Get Out Your Ice Skates

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When a young genius at City Hall helped launch a plan to complete the Burke-Gilman bike trail along the Ballard waterfront, he wrote that historic markers would be erected along the route to honor the maritime businesses that once operated beside the trail.

Two decades later, the maritime businesses are still there, both vibrant and stubborn enough to wage a battle that may be ending with a long elusive compromise agreed to by some members of the maritime business community, the City of Seattle and the Cascade Bicycle Club.

Mayor Ed Murray announced the framework agreement February 28, joined by city councilmembers, bicycle advocates and Ballard business representatives Warren Aakervik from Ballard Oil and Eugene Wasserman of the North Seattle Industrial Association. “Our maritime businesses are dependent on easy access to the water and roads, and this agreement gets us that,” said Aakervik. “This is a win for everyone.”

Added Blake Trask of the Cascade Bicycle Club: “To say we are elated is a vast understatement.”

But, while the compromise might make it seem like hell is freezing over, the political landscape remains slippery. Scott Anderson of the CSR Marine boatyard is angry the compromise route would still run past the driveway of his business and others along Shilshole. He worries about safety and liability issues and how he would replace the existing parking area used by his employees and customers.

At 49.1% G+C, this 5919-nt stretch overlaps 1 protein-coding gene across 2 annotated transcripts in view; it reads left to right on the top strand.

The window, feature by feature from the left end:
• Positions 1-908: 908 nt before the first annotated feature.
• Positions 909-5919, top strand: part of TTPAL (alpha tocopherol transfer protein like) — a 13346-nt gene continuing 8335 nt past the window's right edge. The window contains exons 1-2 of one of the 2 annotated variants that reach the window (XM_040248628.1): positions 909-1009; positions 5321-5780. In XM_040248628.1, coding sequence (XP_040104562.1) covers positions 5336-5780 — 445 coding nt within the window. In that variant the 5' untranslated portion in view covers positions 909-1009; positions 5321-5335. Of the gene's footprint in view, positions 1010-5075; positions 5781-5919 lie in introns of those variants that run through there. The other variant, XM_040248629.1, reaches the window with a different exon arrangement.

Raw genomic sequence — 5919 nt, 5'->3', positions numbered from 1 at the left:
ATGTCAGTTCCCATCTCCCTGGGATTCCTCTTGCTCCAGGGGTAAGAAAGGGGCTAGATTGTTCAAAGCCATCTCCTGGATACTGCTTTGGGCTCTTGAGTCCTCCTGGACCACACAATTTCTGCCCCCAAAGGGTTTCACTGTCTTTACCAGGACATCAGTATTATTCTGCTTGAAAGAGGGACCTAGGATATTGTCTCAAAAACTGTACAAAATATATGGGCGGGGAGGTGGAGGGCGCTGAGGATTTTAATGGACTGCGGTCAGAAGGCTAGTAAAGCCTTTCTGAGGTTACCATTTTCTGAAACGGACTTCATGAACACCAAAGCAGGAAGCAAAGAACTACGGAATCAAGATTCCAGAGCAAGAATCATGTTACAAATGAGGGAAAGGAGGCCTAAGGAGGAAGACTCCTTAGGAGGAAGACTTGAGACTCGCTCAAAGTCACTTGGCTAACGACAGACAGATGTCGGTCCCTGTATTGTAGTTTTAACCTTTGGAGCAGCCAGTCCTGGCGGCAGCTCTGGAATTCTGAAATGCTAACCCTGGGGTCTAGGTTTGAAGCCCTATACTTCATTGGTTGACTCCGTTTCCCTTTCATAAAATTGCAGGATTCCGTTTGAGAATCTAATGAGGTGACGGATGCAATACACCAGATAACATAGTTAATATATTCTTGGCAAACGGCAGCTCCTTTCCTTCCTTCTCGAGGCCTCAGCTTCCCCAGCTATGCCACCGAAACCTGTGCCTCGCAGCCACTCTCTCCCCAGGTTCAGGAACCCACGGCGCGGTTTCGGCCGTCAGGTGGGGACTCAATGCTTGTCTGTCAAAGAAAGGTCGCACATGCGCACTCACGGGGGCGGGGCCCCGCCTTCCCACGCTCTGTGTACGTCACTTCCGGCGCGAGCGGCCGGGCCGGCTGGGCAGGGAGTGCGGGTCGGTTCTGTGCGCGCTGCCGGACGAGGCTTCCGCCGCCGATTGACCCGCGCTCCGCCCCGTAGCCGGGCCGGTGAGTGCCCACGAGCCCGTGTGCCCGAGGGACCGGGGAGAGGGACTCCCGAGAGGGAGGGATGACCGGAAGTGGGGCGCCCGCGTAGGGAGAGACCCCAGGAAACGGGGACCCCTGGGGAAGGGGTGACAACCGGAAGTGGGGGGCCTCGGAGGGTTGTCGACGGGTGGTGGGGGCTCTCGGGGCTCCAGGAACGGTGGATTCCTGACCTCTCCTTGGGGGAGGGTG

If Anderson’s arguments sound familiar, they should. Aakervik started saying the same things back when welders were still investing in Ballard duplexes.

The outcome may be decided through final design work for parking and safety measures to protect truck drivers as well as cyclists and pedestrians. The City is scheduled to publish a final environmental impact statement in May.

While the compromise route still runs along most of Shilshole, it would veer up 24th Avenue NW to Market Street for the final stretch to the Ballard Locks, avoiding Pacific Fishermen Shipyard, Ballard Oil and other businesses west of 24th. The trail would be built along the stretch of the more heavily developed portion of Shilshole between 24th and the Ballard Bridge.

While not perfect, Tuesday compromise was a remarkable turn in an amazing saga. For decades, it seemed like Aakervik and the others were pushing back against the entire weight of City Hall. And, that’s because they were.